Portelet Harbour is a small working fishing harbour where you can relax and watch the fishing boats or enjoy the sea and sand on this west-facing, safe and sheltered beach.
Table des Pions
Naturalised garden with panoramic views over Rocquaine Bay on Guernsey's west coast. Good paths for walking and good seating.
Magnificent views from this south/south west coast spot
Five-story naval observation tower was built and used by German forces from 1942 to 1945
La Prevôté Tower, where a watchtower once stood in Napoleonic times to defend the Island against the French
Situated in the rural parish of St. Pierre du Bois, Rocquaine Bay is one of Guernsey’s shingle beaches.
Easy riding after a steep climb to gain the summit of the island
The coastal road to Pleinmont point has many interesting features the first of which is the Trinity House building, resplendent with its coat of arms, where the lighthouse keepers and their families used to live when the Hanois lighthouse was manned. Fort Pezeries, commanding the southern approaches to Rocquaine Bay, retains its original star-shaped plan and evokes sympathies for those troops stationed at this windswept outpost.
Nearby is a circle of stones round an open ditch known by some as the “Fairy Ring”, but more correctly the “Table des Pions”, a relic of La Chevauchée de St Michel – a procession made round the island annually until 1837 by officers of the Court to inspect roads and sea defences. The footmen, or Pions, who accompanied the officers, were permitted to take refreshment at the table, while the officers were entertained in the nearby Fort Pezeries.
A walk up the “No Entry” road will pass through Guernsey National Trust woodlands with delightful views on every hand, gaining the high part of the island where the countryside is much more open with easy cycling terrain. The spire of Torteval Church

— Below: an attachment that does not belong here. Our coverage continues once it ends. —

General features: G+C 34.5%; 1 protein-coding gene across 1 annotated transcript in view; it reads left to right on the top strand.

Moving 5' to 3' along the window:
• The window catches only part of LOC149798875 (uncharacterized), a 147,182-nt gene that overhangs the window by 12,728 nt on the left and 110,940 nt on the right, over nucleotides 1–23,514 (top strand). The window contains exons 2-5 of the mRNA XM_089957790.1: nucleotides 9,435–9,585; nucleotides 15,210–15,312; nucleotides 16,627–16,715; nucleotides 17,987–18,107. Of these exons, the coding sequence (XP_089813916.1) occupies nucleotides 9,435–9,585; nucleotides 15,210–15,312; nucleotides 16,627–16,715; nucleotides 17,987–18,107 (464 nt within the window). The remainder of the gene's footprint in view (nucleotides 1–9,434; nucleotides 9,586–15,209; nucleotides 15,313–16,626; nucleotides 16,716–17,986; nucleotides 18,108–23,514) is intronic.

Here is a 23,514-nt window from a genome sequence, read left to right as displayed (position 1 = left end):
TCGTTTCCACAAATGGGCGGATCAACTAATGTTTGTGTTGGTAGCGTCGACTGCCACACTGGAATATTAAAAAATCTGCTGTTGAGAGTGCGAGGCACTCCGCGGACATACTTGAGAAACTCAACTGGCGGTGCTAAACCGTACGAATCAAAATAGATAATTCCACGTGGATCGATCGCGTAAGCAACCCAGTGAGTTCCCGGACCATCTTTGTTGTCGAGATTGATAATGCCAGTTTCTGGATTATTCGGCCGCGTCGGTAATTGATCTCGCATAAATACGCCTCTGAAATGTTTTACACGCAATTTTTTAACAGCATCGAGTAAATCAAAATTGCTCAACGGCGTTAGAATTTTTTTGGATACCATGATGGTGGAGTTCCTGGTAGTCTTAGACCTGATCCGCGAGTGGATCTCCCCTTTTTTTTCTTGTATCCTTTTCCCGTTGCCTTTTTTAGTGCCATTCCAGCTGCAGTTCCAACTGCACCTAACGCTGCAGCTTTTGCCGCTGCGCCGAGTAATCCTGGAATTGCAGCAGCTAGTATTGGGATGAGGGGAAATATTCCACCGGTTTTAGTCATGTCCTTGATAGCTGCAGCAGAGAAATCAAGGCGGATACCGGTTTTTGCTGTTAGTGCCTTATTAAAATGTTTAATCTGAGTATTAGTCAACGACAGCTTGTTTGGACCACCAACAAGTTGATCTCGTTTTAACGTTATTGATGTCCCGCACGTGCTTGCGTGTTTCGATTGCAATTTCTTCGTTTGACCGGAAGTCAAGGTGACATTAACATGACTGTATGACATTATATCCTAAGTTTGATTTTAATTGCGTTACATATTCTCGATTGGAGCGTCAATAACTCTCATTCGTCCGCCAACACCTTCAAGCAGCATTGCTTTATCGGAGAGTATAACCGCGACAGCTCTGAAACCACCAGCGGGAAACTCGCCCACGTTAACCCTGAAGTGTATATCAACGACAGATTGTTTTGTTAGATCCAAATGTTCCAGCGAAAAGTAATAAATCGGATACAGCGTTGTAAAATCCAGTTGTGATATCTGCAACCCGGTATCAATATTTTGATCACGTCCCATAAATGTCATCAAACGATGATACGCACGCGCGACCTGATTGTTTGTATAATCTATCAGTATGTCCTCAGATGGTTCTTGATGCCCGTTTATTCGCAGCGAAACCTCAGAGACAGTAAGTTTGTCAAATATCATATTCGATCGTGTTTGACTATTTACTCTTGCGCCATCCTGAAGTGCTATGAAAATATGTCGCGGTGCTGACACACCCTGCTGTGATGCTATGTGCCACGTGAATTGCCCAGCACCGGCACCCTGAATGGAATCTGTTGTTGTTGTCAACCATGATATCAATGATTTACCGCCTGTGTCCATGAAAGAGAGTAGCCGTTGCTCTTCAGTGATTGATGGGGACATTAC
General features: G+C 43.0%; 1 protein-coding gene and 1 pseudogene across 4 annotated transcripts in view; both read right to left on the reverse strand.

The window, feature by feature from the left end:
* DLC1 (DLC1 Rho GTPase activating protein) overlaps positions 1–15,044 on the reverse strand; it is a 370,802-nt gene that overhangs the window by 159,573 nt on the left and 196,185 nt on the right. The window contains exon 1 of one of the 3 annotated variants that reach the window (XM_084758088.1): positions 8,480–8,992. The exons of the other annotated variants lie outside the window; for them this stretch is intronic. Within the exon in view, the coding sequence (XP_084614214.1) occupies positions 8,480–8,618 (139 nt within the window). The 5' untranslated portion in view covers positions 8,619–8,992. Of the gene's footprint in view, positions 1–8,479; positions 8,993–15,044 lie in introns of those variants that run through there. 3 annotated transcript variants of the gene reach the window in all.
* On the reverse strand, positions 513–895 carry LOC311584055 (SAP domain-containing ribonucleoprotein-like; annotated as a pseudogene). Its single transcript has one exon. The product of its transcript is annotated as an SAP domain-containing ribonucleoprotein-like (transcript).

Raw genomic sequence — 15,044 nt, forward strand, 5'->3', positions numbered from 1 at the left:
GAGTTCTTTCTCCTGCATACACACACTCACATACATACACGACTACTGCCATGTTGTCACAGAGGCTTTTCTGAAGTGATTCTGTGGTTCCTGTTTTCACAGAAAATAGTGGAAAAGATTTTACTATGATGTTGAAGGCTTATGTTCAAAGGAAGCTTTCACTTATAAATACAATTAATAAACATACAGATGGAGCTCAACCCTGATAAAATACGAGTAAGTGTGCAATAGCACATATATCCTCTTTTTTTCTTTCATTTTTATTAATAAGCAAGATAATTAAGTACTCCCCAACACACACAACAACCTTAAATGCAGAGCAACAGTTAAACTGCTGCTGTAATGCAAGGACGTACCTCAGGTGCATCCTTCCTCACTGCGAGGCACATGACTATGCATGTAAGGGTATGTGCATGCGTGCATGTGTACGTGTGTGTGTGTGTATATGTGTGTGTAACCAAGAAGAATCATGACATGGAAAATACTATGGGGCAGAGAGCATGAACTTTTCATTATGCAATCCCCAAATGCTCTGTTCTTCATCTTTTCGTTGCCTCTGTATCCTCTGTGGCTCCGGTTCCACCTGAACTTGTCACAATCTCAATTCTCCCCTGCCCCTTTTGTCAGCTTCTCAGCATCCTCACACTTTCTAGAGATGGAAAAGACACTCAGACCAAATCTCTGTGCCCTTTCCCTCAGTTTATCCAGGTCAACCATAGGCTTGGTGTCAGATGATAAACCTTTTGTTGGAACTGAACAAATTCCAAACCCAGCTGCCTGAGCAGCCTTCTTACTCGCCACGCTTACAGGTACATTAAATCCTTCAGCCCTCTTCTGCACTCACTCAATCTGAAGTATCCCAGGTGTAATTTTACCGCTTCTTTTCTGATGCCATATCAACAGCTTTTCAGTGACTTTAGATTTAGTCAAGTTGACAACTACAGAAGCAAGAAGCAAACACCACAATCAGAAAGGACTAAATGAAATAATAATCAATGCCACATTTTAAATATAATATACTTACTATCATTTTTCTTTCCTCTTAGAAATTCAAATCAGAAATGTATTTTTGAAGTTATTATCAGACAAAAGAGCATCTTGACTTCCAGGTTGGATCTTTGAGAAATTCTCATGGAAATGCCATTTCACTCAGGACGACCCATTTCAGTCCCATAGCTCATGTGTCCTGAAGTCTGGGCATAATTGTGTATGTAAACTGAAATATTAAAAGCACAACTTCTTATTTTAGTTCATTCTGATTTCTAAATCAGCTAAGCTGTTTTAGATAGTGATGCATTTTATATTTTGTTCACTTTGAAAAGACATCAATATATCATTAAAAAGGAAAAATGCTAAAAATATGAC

stands out as a very clear landmark from many points of the route. The spire is unusual in that it is a round tower.
The route winds between small fields and old Guernsey buildings with their arched doorways, small windows and a tower which houses the “tourelle” spiral stairway, and then crosses to the cliff edge of the south coast with its startling jagged beauty.
Access to the continual cliff path can be gained at Le Prevote and La Corbiere but note that the path is kept by law for walkers only. Return to the west coast is via easy quiet riding that visits the parish church of St Pierre du Bois – so named when Guernsey was more widely covered in woodland – which features a sloping nave which rises nearly five feet from east to west.
The route plunges down a twisty valley (torte val) to regain the coast near Fort Grey. The “Cup and Saucer” as the fort is fondly known by locals, started its career as a defensive point as the Chateau de Rocquaine in 1680 and, after the usual alterations by a succession of occupants became the site of Guernsey’s third Martello Tower. It houses a fine shipwreck museum that does not attempt to conceal the sturdy strength that is revealed on the inside, but provides a peaceful point of interest on many counts.